by Joan Ryan
Every Thursday morning, I walk with a small group of women through the wooded hills near my home. We like to think we do this for the exercise but mostly it's for the talking. We figure out all the important things, such as why our husbands can work a Palm Pilot with only a few minutes of instruction but still can't figure out how to switch on the dishwasher. But more times than not, the discussion turns to our children, the most confounding subject of all.
"You think the toddler stage is bad," my friend Lorna said the other day to one of our friends, the mother of young children. "Wait till you have teenagers." Lorna's son is thirteen. "He's home from school twenty minutes" she went on, "and you're ready to kill him. You can't say anything to him or he falls apart. You hate them but you love them so much. It's quite interesting."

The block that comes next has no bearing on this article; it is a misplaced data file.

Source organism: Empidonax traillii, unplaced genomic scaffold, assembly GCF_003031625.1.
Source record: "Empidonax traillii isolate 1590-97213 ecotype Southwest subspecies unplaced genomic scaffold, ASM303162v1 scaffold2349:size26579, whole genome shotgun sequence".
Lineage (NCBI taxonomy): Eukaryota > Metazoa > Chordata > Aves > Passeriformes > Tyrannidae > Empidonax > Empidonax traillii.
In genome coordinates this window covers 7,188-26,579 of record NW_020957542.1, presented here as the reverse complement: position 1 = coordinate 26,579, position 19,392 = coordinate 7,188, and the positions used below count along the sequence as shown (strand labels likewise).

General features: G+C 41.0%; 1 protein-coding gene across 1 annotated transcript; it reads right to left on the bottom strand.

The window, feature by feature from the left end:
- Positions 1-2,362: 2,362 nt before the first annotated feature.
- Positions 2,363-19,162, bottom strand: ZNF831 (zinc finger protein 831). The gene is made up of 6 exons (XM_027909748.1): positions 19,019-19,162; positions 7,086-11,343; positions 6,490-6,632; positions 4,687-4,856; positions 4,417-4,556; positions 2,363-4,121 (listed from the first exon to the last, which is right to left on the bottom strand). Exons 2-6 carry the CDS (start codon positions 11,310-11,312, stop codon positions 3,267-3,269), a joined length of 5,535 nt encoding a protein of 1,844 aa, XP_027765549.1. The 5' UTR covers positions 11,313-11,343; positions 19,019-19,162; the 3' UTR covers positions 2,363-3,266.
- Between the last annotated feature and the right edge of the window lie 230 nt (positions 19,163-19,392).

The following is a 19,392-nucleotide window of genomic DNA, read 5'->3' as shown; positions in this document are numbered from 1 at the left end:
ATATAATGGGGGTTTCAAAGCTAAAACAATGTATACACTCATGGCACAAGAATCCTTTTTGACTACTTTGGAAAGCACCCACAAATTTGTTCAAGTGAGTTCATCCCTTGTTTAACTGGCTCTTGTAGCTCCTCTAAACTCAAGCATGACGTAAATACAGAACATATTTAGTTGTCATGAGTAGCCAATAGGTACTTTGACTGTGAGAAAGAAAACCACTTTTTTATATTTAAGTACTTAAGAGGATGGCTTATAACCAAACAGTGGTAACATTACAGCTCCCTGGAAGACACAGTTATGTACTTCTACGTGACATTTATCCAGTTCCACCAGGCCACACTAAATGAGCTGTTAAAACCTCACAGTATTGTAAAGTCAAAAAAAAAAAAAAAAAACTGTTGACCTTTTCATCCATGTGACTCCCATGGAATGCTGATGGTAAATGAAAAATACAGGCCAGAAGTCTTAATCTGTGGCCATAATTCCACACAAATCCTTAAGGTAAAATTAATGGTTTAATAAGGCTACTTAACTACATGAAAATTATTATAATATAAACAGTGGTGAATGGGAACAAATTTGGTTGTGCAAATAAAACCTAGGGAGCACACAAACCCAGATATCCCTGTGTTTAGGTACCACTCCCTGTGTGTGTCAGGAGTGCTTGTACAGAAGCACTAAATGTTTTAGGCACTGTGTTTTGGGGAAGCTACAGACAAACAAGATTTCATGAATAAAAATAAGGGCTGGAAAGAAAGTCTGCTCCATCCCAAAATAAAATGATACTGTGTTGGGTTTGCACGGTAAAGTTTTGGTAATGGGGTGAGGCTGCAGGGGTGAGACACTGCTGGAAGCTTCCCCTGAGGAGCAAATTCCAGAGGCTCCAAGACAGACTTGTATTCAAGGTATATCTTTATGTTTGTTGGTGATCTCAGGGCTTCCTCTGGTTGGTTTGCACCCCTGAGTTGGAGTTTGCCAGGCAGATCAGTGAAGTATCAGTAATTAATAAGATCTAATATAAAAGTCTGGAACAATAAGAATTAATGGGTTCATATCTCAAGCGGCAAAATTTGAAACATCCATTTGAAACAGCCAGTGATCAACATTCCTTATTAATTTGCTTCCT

My son is nine, inching toward his teenage years. Already he is becoming mysterious in the way that creatures on Animal Planet are. My husband and I observe him like documentarians, hoping to glean some clues as to why he crumples his homework in frustration one day and sticks with it like a beady-eyed accountant the next. Why he curls up next to us one night and won't tolerate so much as a kiss on the head the next.
My first understanding of what might be going on inside his head came when, in researching a newspaper story about boys, I attended one of Mike's